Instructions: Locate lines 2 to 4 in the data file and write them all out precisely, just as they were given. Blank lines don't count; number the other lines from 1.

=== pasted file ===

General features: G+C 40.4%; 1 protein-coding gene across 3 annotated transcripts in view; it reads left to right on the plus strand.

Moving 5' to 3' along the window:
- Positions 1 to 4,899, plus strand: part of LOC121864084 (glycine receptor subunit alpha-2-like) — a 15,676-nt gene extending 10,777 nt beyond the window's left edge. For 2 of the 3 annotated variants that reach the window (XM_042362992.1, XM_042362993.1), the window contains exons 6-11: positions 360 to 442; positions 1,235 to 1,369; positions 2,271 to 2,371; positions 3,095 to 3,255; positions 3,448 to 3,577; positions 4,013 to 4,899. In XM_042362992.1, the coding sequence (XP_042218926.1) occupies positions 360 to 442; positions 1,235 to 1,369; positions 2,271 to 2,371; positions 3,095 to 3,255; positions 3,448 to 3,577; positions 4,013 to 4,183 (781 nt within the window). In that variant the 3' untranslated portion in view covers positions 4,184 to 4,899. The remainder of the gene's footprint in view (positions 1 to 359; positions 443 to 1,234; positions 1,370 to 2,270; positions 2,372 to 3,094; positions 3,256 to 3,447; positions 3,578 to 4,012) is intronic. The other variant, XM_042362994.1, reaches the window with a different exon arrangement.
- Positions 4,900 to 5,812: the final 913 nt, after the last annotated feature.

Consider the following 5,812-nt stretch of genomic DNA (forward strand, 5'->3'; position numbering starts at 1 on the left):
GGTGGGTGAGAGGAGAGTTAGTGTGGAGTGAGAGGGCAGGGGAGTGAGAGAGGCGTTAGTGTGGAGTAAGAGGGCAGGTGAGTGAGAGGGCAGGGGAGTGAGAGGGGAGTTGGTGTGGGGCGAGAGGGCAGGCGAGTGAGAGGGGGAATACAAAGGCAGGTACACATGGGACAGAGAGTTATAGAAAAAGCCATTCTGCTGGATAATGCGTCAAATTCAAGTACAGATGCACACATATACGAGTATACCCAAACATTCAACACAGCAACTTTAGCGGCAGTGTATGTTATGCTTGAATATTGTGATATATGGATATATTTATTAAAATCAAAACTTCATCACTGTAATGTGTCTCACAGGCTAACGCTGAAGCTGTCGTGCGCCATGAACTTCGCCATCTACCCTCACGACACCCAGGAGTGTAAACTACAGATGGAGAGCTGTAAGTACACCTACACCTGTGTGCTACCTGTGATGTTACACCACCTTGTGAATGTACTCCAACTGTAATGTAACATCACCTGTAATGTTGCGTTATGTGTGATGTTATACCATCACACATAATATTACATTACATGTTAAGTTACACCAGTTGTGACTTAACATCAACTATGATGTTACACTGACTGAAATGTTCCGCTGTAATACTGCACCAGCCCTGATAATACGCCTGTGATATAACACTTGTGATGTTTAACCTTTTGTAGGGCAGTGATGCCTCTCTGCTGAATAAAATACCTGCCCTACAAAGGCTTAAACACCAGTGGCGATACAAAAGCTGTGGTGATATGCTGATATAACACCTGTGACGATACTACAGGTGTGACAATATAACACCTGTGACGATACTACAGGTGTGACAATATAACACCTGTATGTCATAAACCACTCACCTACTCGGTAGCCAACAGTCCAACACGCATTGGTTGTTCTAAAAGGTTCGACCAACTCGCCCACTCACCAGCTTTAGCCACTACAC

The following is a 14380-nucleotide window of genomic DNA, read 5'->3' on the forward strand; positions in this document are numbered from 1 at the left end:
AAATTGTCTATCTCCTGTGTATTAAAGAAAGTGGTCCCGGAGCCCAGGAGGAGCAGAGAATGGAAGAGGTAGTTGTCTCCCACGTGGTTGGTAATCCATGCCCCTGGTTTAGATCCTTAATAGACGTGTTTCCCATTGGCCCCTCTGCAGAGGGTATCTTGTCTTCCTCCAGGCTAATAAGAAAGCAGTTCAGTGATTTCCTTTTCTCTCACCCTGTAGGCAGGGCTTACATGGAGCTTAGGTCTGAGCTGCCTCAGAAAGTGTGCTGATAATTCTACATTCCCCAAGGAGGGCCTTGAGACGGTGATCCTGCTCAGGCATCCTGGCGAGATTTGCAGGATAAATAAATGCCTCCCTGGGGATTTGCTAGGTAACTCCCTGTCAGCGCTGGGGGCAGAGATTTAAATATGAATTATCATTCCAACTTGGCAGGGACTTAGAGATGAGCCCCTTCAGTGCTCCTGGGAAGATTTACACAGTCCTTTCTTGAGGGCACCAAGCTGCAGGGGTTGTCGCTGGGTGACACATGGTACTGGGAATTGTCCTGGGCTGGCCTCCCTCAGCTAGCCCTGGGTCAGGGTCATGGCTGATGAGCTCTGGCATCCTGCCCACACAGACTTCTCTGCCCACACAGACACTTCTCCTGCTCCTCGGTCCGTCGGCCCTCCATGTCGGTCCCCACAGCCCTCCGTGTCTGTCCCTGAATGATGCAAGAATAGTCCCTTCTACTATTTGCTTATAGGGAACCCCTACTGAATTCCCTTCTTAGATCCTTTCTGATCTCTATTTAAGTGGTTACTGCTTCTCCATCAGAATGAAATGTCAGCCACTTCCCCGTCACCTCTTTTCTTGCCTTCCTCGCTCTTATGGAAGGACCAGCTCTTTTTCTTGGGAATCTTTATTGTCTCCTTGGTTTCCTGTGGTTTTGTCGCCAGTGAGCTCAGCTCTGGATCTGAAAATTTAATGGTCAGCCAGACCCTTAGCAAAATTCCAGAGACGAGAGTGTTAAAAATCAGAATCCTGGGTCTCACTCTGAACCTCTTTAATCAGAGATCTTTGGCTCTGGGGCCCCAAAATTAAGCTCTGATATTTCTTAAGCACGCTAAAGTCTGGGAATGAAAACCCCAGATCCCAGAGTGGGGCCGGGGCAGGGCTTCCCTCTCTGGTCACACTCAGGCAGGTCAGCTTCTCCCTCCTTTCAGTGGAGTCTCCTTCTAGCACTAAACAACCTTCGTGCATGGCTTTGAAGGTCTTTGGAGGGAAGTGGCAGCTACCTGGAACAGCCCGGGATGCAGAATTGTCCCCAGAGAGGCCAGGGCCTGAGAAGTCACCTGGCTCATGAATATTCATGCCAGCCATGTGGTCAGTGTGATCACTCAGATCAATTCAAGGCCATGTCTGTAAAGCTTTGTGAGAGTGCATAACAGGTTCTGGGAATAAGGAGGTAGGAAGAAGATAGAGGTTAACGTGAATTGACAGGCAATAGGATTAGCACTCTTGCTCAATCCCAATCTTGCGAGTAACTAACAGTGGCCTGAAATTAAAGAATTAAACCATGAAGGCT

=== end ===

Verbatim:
Moving 5' to 3' along the window:
- Positions 1 to 4,899, plus strand: part of LOC121864084 (glycine receptor subunit alpha-2-like) — a 15,676-nt gene extending 10,777 nt beyond the window's left edge. For 2 of the 3 annotated variants that reach the window (XM_042362992.1, XM_042362993.1), the window contains exons 6-11: positions 360 to 442; positions 1,235 to 1,369; positions 2,271 to 2,371; positions 3,095 to 3,255; positions 3,448 to 3,577; positions 4,013 to 4,899. In XM_042362992.1, the coding sequence (XP_042218926.1) occupies positions 360 to 442; positions 1,235 to 1,369; positions 2,271 to 2,371; positions 3,095 to 3,255; positions 3,448 to 3,577; positions 4,013 to 4,183 (781 nt within the window). In that variant the 3' untranslated portion in view covers positions 4,184 to 4,899. The remainder of the gene's footprint in view (positions 1 to 359; positions 443 to 1,234; positions 1,370 to 2,270; positions 2,372 to 3,094; positions 3,256 to 3,447; positions 3,578 to 4,012) is intronic. The other variant, XM_042362994.1, reaches the window with a different exon arrangement.
- Positions 4,900 to 5,812: the final 913 nt, after the last annotated feature.